In celebration of tonight’s Latin Grammy Awards, I delved into Grove Music Online to learn more about distinct musical styles and traditions of Latin American countries. Colombia’s principal musical style is the cumbia, with its related genres porro and vallenato. In the traditional cumbia proper, couples dance in a circle around seated musicians, with the woman shuffling steps while the man moves in a more zigzag pattern around her. The cumbia usually takes place at night while women hold bundles of candles in colored handkerchiefs in their right hands. Although traditional cumbia is now primarily performed by folklore troupes at Carnivals and other festivals, cumbia has contributed significantly to the development of related musical styles. Below are ten interesting facts about the cumbia.
- The cumbia is accompanied by one of two ensembles: the conjunto de cumbia (also known as cumbiamba) and the conjunto de gaitas. The former consists of five instruments, while the latter includes two duct flutes, a llamador and a maraca.
- The conjunto de cumbia includes one melody instrument called the caña de millo (‘cane of millet’), locally known as the pito, which is a clarinet made of a tube open at both ends with four finger holes near one end and a reed cut from the tube itself at the other end.
- Other instruments include the gaita hembra (‘female flute’) and the gaita macho (‘male flute’). While the gaita hembra is used for the melody, the gaita macho provides heterophony in conjunction with a maraca.
- The bullerengue and the danza de negro are two other musical genres of the region, which have African characteristics. The bullerengue is an exhibition dance, filled with hip movement, performed by a single couple. Meanwhile, the danza de negro is a special Carnival dance performed by men who paint themselves blue, strip to the waist, dance in a crouched position with wooden swords, and demand money or rum from passerby.
- In the early 20th century, town brass bands began adapting the cumbia to a more cosmopolitan style. Between 1905 and 1910, musicians in numerous towns began these adaptations, which were strongly developed in the town of San Pelayo. Thus, the terms pelayera or papayeraare commonly used in reference to this type of ensemble.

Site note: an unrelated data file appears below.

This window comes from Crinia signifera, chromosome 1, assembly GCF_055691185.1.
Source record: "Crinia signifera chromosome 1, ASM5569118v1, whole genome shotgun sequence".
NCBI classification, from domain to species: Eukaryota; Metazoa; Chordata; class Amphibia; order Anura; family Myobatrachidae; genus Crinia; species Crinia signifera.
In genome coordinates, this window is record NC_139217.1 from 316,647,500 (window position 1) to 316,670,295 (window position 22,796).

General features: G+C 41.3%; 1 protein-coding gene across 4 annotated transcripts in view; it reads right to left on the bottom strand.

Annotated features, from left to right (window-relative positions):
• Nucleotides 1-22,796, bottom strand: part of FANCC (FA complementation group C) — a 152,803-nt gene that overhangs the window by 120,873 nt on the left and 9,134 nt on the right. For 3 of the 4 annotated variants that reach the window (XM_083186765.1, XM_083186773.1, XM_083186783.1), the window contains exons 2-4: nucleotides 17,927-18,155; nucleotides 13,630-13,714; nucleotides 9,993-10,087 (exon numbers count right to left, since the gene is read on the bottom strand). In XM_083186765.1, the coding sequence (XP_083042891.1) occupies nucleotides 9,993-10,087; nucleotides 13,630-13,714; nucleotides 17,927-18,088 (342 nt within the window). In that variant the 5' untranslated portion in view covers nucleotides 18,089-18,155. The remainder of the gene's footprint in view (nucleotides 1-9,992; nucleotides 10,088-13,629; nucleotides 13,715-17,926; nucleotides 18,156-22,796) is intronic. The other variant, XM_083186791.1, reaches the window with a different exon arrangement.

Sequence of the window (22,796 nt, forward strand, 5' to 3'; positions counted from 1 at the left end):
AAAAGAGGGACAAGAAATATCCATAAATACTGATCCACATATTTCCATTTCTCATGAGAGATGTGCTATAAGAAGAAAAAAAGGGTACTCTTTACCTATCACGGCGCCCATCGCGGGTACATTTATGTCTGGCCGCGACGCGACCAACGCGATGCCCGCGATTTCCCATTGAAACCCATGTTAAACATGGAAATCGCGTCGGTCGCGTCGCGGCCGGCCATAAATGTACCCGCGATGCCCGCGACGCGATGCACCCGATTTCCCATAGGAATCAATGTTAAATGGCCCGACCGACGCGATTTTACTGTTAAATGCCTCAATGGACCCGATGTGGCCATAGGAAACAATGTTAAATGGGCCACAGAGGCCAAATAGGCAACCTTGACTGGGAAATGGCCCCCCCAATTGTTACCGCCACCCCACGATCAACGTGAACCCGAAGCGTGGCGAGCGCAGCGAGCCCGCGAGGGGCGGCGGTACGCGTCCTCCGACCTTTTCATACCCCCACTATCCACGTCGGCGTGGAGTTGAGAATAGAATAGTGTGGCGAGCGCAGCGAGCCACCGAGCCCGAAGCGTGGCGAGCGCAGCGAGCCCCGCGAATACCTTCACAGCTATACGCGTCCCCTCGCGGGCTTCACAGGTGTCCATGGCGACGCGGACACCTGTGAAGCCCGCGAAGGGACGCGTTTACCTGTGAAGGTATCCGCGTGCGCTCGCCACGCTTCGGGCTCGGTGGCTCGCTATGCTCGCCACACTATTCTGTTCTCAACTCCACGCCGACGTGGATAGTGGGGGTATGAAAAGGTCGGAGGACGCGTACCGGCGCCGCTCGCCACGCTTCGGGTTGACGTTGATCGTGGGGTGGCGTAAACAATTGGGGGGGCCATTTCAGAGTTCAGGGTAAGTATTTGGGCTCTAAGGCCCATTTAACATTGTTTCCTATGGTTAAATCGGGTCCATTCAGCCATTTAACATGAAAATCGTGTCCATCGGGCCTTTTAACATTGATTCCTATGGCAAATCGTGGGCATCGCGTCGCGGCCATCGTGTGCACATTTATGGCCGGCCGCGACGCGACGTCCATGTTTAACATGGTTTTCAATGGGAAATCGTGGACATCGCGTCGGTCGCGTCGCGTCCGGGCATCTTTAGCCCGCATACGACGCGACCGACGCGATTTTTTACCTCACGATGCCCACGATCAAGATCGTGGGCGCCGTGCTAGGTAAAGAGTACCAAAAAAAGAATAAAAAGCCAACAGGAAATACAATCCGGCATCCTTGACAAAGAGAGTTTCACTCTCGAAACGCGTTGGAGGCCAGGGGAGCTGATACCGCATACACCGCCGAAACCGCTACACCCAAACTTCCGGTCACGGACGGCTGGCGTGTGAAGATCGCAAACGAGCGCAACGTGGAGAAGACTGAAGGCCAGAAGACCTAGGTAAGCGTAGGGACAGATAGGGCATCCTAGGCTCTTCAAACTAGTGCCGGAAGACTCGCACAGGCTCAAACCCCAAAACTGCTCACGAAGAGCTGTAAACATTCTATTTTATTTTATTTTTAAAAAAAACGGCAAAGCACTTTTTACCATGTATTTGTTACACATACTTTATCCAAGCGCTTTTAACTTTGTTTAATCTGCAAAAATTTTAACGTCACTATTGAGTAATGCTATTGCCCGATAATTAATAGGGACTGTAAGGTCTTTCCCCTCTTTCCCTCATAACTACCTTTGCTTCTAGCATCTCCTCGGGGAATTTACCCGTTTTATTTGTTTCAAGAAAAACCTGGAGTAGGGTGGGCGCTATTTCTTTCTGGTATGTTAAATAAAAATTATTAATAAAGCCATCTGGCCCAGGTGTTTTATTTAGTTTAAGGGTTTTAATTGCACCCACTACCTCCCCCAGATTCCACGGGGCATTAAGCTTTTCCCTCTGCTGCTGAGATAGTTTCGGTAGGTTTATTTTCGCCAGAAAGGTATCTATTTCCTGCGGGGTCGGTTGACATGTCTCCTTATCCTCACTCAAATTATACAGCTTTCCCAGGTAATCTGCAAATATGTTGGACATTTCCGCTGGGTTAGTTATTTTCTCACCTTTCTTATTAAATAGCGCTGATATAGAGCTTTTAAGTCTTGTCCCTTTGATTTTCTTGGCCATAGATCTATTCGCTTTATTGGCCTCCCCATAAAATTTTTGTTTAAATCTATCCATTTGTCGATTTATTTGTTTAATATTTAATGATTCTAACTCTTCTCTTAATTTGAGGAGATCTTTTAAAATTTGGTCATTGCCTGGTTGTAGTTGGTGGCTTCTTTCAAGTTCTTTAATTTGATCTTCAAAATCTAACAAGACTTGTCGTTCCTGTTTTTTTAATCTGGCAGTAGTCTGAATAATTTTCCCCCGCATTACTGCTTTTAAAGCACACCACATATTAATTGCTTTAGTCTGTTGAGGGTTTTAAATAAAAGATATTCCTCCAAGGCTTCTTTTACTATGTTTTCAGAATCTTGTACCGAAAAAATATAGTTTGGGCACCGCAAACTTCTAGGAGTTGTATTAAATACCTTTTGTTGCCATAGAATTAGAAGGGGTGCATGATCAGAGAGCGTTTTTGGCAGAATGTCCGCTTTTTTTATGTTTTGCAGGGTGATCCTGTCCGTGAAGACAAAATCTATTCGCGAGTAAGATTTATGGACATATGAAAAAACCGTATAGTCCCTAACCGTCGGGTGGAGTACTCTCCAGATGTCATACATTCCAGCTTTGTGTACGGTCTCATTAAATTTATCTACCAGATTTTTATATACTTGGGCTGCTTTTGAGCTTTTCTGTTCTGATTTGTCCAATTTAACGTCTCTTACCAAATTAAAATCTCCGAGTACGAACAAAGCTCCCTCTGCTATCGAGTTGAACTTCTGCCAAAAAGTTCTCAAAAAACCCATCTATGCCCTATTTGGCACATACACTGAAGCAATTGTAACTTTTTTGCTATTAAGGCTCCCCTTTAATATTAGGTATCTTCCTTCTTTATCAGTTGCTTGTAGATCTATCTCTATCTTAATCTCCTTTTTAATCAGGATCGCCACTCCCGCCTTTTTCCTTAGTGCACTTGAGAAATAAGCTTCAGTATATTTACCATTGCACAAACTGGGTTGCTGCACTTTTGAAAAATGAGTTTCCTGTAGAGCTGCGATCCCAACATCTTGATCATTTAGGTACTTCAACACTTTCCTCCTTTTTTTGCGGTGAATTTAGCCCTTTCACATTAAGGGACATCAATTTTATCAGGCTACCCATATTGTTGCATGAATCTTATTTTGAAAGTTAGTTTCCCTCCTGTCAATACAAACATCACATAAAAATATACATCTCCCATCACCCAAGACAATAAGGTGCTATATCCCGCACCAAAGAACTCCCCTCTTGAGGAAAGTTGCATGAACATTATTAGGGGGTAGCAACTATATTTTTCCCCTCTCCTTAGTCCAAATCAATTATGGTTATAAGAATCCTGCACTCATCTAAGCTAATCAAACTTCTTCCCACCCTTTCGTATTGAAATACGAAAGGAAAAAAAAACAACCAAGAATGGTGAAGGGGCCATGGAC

- Vallenato, a genre related to traditional cumbia, also originated in the Colombian Atlantic region. Performed by an ensemble consisting of accordion, vocals, caja (a small double-headed drum) and guacharaca (a notched gourd scraper), vallenato is similar to cumbia in accenting beats 2 and 4, but places a stronger emphasis on the crotchet-quaver rhythmic cell.
- Another style of music related to cumbia is Música tropical, which developed from the dance band arrangements of Afro-Colombian styles during the 1930s and 40s. Música tropical is similar to the ballroom rumba popular throughout the Americas and Europe, although with it maintains a simpler rhythmic base and more florid melodic style.
- Música tropical also offered a response to the international vogue for Cuban Music, which was both Caribbean and uniquely Colombian at the same time. By the late 1950s, música tropical had found its way into the leading social clubs and ballrooms of the country.
- Throughout the 1960s, música tropical remained the national Colombian style. Recordings by groups like La Sonora Dinamita, Los Corraleros de Majagual and Los Graduados enjoyed a brief national popularity, but had a greater impact outside the country, spreading a simplified form of cumbia to Mexico, Central America, Ecuador, Peru, Bolivia and Chile, where the style became very important.
- During the 1940s and 50s the musical pioneers Lucho Bermúdez and Pacho Galán composed and arranged big-band adaptations of cumbias, among other genres, popularizing the sound which became the new national music of Colombia.
Finally, watch a well-known cumbia — La pollera colera:
Headline image credit: Monumento a la cumbia, 2006. Public domain via Wikimedia Commons.